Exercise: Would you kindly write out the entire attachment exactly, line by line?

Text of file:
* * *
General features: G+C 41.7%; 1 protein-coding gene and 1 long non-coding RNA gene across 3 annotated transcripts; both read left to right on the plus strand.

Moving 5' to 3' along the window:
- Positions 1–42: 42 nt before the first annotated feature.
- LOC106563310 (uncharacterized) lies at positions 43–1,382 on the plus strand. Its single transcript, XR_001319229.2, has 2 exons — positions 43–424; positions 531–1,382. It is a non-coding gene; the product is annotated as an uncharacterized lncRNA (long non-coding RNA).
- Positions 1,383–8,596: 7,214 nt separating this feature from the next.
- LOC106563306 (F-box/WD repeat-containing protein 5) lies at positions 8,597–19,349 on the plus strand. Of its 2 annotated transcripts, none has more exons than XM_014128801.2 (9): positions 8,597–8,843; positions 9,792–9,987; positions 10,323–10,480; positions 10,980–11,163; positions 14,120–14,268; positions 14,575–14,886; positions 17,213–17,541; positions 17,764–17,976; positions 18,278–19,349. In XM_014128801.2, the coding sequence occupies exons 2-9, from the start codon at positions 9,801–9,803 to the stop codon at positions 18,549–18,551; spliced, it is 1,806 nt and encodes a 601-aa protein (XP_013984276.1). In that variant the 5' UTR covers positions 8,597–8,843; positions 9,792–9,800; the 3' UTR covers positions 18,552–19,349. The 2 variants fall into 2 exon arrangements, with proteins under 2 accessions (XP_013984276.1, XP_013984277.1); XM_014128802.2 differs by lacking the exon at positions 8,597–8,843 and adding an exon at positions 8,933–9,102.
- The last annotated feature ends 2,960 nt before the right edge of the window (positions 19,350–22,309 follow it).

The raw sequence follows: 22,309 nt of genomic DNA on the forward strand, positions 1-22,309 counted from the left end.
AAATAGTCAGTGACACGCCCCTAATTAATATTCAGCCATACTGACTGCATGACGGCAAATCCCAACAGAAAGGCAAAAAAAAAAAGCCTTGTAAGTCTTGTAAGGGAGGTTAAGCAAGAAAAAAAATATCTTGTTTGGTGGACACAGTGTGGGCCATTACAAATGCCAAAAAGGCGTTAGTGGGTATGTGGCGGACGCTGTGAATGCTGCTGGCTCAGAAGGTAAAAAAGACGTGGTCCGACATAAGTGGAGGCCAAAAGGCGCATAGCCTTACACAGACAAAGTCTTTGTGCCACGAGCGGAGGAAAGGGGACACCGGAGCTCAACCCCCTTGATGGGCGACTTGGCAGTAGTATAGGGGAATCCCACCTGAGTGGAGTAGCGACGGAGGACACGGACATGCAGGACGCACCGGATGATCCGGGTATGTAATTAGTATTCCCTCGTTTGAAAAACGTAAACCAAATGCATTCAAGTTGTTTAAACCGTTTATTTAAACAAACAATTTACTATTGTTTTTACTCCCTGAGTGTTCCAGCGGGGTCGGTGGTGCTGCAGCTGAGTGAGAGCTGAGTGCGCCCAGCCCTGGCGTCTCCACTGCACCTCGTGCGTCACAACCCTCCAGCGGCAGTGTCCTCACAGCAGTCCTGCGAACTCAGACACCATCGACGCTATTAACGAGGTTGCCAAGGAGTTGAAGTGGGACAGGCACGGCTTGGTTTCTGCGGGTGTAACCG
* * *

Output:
General features: G+C 41.7%; 1 protein-coding gene and 1 long non-coding RNA gene across 3 annotated transcripts; both read left to right on the plus strand.

Moving 5' to 3' along the window:
- Positions 1–42: 42 nt before the first annotated feature.
- LOC106563310 (uncharacterized) lies at positions 43–1,382 on the plus strand. Its single transcript, XR_001319229.2, has 2 exons — positions 43–424; positions 531–1,382. It is a non-coding gene; the product is annotated as an uncharacterized lncRNA (long non-coding RNA).
- Positions 1,383–8,596: 7,214 nt separating this feature from the next.
- LOC106563306 (F-box/WD repeat-containing protein 5) lies at positions 8,597–19,349 on the plus strand. Of its 2 annotated transcripts, none has more exons than XM_014128801.2 (9): positions 8,597–8,843; positions 9,792–9,987; positions 10,323–10,480; positions 10,980–11,163; positions 14,120–14,268; positions 14,575–14,886; positions 17,213–17,541; positions 17,764–17,976; positions 18,278–19,349. In XM_014128801.2, the coding sequence occupies exons 2-9, from the start codon at positions 9,801–9,803 to the stop codon at positions 18,549–18,551; spliced, it is 1,806 nt and encodes a 601-aa protein (XP_013984276.1). In that variant the 5' UTR covers positions 8,597–8,843; positions 9,792–9,800; the 3' UTR covers positions 18,552–19,349. The 2 variants fall into 2 exon arrangements, with proteins under 2 accessions (XP_013984276.1, XP_013984277.1); XM_014128802.2 differs by lacking the exon at positions 8,597–8,843 and adding an exon at positions 8,933–9,102.
- The last annotated feature ends 2,960 nt before the right edge of the window (positions 19,350–22,309 follow it).

The raw sequence follows: 22,309 nt of genomic DNA on the forward strand, positions 1-22,309 counted from the left end.
AAATAGTCAGTGACACGCCCCTAATTAATATTCAGCCATACTGACTGCATGACGGCAAATCCCAACAGAAAGGCAAAAAAAAAAAGCCTTGTAAGTCTTGTAAGGGAGGTTAAGCAAGAAAAAAAATATCTTGTTTGGTGGACACAGTGTGGGCCATTACAAATGCCAAAAAGGCGTTAGTGGGTATGTGGCGGACGCTGTGAATGCTGCTGGCTCAGAAGGTAAAAAAGACGTGGTCCGACATAAGTGGAGGCCAAAAGGCGCATAGCCTTACACAGACAAAGTCTTTGTGCCACGAGCGGAGGAAAGGGGACACCGGAGCTCAACCCCCTTGATGGGCGACTTGGCAGTAGTATAGGGGAATCCCACCTGAGTGGAGTAGCGACGGAGGACACGGACATGCAGGACGCACCGGATGATCCGGGTATGTAATTAGTATTCCCTCGTTTGAAAAACGTAAACCAAATGCATTCAAGTTGTTTAAACCGTTTATTTAAACAAACAATTTACTATTGTTTTTACTCCCTGAGTGTTCCAGCGGGGTCGGTGGTGCTGCAGCTGAGTGAGAGCTGAGTGCGCCCAGCCCTGGCGTCTCCACTGCACCTCGTGCGTCACAACCCTCCAGCGGCAGTGTCCTCACAGCAGTCCTGCGAACTCAGACACCATCGACGCTATTAACGAGGTTGCCAAGGAGTTGAAGTGGGACAGGCACGGCTTGGTTTCTGCGGGTGTAACCG